City of Madison: Employee was fired for legitimate reasons

Steve Gonzalez Oct. 23, 2008, 7:38am

The city of Madison wants a wrongful discharge complaint dismissed because they had legitimate reasons for terminating Donald Wilson.

Wilson, a street department worker and humane officer for 21 years filed the suit, alleging he was fired for exercising his right to claim worker's compensation. He also claims he was not offered light work after his injury.

According to Wilson, during his career he performed numerous jobs including lifting and moving heavy items, animal carcasses and other jobs.

He filed his suit Sept. 3, alleging he severely injured his back in 2005 after lifting a large animal carcass.

He claims after he reached the maximum medical improvement, he was released to work with restrictions, but was fired Dec. 12, 2007, in retaliation for filing a worker's compensation and for making a claim for sick leave pay.

Represented by James Craney and David Wilkins of Brown & James in St. Louis, Madison claims the suit should be dismissed because during his employment, Wilson was a member of a contractual bargaining unit, and has an established grievance procedure to challenge any violation of his employment rights.

"As such, Plaintiff has not exhausted these remedies, and cannot as a matter of law, bring this action," the motion states.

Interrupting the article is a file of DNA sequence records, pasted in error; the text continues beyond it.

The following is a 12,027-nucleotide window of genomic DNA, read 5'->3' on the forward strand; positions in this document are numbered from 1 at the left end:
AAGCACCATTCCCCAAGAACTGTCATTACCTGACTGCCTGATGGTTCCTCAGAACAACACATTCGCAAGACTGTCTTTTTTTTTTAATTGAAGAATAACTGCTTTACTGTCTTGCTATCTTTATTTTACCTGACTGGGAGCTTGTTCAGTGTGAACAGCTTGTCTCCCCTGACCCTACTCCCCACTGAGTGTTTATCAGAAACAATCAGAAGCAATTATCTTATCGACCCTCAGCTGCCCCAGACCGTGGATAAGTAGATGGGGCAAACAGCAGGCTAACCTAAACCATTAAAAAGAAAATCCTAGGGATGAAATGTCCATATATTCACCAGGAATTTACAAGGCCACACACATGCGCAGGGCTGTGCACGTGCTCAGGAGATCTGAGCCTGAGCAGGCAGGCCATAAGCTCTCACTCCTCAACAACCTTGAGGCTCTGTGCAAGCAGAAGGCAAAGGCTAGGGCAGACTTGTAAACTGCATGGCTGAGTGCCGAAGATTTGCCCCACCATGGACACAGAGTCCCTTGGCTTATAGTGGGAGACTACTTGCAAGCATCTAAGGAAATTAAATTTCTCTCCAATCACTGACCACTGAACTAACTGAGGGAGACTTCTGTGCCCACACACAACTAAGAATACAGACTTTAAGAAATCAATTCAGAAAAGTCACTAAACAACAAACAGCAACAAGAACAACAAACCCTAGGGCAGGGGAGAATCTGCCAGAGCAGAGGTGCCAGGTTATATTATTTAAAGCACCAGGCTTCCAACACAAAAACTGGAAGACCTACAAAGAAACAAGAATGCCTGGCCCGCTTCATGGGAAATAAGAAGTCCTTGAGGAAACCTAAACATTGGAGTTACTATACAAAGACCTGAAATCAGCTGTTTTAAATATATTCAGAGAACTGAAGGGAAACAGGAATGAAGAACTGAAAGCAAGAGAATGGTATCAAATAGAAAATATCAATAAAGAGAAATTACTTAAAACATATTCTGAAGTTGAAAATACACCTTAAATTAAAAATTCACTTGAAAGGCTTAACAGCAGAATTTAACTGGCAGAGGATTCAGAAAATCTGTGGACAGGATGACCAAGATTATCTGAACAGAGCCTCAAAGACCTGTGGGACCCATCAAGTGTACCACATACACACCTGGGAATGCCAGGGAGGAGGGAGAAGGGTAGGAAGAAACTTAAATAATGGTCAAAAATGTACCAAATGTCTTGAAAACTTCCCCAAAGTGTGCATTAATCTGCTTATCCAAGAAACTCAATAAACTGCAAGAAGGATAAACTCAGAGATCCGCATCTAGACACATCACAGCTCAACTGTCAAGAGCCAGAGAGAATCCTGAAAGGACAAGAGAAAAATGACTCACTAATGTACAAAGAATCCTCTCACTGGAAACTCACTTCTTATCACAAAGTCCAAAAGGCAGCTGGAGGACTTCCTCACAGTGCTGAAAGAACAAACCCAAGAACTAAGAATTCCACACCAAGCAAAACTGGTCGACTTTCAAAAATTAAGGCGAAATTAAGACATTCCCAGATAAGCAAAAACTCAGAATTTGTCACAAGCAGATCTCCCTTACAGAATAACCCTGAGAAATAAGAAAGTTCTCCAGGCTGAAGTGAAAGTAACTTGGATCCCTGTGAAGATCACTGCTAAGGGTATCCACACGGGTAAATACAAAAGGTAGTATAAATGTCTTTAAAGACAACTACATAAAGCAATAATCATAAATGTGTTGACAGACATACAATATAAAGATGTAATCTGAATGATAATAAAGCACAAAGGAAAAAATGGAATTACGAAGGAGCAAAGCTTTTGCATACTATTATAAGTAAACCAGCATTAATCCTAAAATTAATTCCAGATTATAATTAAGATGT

The city of Madison also argues their dismissal of Wilson do not in any way violate public policy.

In addition, Madison argues they had legitimate, non discriminatory reasons for taking any actions regarding Wilson's employment.

The city further argues Wilson has failed to comply with the statutory and regulatory requirements necessary to bring an action against them.

According to Wilson's suit, his supervisor did not want to offer him work within his restrictions, but had authorized light duty for other city employees in the past.

Wilson also claims he was told that there was not any light duty work available.

Wilson claims he has suffered damages, including a loss of hourly wages, health insurance, benefits and seniority.

His two-count suit is seeking a judgment in excess of $100,000.

Wilson is represented by Morgan Scroggins of Scroggins Law Office.

Stack has set a hearing for 9 a.m. on Nov. 19.

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